Brian: [00:31:41] Sure. Sure. And I think that there's something about them that has worked its way into our psyches. The lasting power of brand. But I think it's probably more than that. I feel like this actually relates back to some of the things we talked about in Vision, like this idea of brands as performance art almost. It wasn't the brands themselves that were doing it, but they became the performance art because we made them so. It's this constant idea of irony. Irony having a real impact in our world. I think this is...

Phillip: [00:32:25] Is it irony or is this cynicism?

Brian: [00:32:28] Both. Yeah, both. I think the irony stems from cynicism. And actually Retail TouchPoints just quoted me on that.

Phillip: [00:32:38] Nice little drop there, Brian. You dropped this name. I'll pick it up for you.

Brian: [00:32:43] {laughter} I did. So I think what's really, really interesting about this is we've just gone through a period of 18 months...

Phillip: [00:32:50] Bad Boy Brian Blange. Quoted in Retail TouchPoints. Sorry. {laughter}

Brian: [00:32:57] It's this weird moment. It's not a weird moment. It's kind of it's a very sad moment in our history where, like we were already a cynical culture. We were already a cynical culture. If you look at the way that we look at humor and the way that we look at a lot of things. Relationships and we even have states whose motto is the Show-Me State. We're cynical, right? That's in our DNA. And then you put us through 18 months, I mean, 12 months of like of death and isolation.

Phillip: [00:33:38] The crucible. Right. Yeah.

Brian: [00:33:40] Right. We are probably I'm not going to say it peak cynical because I was totally wrong about that with peak narcissism.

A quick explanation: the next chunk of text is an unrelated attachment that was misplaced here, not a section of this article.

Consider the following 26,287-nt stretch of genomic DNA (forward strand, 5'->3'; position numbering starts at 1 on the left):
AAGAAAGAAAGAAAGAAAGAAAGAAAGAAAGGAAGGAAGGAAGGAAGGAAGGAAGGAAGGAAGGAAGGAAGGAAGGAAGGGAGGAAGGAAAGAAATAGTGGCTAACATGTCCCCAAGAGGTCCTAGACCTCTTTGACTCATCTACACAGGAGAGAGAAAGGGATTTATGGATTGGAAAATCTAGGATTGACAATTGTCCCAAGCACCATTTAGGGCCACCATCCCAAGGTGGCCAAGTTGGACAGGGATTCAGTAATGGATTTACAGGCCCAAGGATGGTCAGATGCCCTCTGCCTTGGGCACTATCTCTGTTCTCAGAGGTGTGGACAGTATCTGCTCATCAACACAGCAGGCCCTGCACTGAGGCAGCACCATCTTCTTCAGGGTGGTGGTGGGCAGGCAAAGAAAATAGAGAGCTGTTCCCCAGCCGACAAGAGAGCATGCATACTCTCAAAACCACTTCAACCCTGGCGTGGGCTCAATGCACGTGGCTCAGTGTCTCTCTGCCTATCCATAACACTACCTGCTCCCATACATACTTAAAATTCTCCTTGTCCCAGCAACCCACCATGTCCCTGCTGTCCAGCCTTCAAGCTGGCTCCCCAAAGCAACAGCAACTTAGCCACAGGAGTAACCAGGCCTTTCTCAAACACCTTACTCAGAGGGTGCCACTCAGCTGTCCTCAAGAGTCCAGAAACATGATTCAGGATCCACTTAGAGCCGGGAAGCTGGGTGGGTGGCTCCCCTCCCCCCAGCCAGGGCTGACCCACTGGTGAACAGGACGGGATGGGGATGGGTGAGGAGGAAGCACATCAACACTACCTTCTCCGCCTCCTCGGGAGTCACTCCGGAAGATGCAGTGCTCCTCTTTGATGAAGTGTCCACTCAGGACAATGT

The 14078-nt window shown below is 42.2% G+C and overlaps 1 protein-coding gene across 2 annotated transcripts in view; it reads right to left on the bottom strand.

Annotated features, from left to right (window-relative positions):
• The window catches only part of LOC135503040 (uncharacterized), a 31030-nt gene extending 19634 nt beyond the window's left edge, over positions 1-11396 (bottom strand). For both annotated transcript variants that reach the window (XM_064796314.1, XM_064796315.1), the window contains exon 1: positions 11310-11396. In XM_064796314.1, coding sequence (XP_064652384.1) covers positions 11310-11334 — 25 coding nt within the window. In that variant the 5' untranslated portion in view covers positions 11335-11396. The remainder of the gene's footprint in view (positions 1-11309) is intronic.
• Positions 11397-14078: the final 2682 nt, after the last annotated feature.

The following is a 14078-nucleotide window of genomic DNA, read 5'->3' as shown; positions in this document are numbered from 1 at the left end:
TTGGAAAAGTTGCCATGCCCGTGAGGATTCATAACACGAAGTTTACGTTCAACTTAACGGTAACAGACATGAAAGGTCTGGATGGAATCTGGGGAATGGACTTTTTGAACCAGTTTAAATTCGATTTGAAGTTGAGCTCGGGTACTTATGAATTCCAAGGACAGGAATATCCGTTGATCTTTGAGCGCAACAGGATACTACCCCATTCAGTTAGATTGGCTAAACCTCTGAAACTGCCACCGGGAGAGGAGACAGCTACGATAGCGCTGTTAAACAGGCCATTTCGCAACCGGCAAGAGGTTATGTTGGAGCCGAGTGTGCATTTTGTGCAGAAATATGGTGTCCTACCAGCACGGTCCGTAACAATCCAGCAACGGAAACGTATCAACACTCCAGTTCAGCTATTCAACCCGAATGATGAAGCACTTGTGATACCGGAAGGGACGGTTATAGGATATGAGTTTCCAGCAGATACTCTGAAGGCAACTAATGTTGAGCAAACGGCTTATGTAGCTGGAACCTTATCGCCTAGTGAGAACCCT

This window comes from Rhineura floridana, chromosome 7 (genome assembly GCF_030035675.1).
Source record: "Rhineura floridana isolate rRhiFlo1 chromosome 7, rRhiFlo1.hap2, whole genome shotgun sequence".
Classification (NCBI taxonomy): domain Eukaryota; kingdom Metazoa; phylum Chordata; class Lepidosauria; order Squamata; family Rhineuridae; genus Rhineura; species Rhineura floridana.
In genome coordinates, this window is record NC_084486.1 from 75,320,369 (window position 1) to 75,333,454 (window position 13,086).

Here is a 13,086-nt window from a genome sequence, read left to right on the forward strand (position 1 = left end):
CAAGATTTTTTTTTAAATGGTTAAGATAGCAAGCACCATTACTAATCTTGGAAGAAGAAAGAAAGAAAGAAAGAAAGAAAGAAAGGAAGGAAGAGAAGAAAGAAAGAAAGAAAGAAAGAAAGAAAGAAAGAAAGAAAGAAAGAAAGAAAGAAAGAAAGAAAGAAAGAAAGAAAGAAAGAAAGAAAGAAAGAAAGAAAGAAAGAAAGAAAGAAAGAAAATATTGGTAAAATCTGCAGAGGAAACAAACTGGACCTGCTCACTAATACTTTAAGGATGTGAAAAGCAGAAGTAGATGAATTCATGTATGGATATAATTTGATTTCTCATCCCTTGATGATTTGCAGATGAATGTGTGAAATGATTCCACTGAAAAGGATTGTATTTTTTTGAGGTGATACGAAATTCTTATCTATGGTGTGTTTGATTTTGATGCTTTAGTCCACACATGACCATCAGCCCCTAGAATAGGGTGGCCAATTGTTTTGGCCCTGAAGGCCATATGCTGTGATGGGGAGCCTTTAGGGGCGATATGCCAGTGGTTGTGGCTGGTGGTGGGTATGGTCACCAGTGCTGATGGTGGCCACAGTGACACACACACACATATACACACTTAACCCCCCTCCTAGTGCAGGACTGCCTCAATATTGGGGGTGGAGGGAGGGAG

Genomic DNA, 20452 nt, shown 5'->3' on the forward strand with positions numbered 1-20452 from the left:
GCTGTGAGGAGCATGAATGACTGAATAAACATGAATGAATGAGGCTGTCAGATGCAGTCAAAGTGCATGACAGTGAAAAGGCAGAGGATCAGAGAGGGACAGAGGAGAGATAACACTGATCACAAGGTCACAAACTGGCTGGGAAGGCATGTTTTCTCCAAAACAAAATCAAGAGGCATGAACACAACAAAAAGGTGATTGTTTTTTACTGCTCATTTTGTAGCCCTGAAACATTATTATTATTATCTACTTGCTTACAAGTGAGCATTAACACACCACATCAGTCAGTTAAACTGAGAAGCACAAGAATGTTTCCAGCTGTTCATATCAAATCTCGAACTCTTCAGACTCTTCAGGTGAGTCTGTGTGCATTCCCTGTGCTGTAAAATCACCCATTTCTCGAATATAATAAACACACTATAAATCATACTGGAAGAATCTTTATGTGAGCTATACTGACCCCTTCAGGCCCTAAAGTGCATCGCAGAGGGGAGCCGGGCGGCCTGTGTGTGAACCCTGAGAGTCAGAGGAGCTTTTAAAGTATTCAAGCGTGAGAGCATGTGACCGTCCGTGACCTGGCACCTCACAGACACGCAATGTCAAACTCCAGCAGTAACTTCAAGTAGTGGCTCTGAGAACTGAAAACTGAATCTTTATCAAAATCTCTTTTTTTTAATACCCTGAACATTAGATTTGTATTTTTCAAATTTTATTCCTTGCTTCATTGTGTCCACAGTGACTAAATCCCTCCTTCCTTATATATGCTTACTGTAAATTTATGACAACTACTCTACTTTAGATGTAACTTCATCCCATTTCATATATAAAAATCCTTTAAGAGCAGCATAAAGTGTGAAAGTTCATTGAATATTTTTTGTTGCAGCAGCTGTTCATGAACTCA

Phillip: [00:33:50] It can get worse.

Brian: [00:33:51] It can get worse. But we are in a state of deep cynicism and depression at this moment, as a country.

Phillip: [00:33:58] I believe that to be the case. Absolutely. Absolutely. That is the case. We're not reckoning with the actual issues and the problems. And we keep you know, at some point in history, maybe some future generations, somebody is going to have to... There's a day of reckoning. We're going to figure that out.

Brian: [00:34:24] There is a day of reckoning, and I wonder... Something you said earlier actually resonated where we are trying to create systems by which we don't have to reckon with things. Like the computer program.

Phillip: [00:34:36] Oh, yeah. I mean, quantitative easing forever.

Brian: [00:34:42] Yeah.

Phillip: [00:34:42] There's all it's quantitative easing, but for the soul.

Brian: [00:34:45] Exactly.

Phillip: [00:34:46] There's a great title. Yeah.

Brian: [00:34:51] So I think this is all pushing us towards this ironic, these ironic moments. And like having AMC and GameStop of all the stocks in the world, to be the ones sort of like put our money on it. So it is rebellion. It's a cynical rebellion. It's ironic in that rebellion and actually in many ways this might have a bigger effect on our culture than even Occupy Wall Street. It's more like this is the new Occupy Wall Street is what it is.

Phillip: [00:35:22] I'll deal out a little cynicism. And by the way, like this is an important moment for retail because so much of retail is imperiled due to the pandemic. And I'm gesturing broadly. You can't see me. This whole situation that we're all in. There's such an interesting and sad fallout here, which is there are real people who have real jobs who work at these real places, who are caught in the middle, and they... I think we tend to forget that there are people who actually depend on these places to stay in business and there's real livelihood at stake.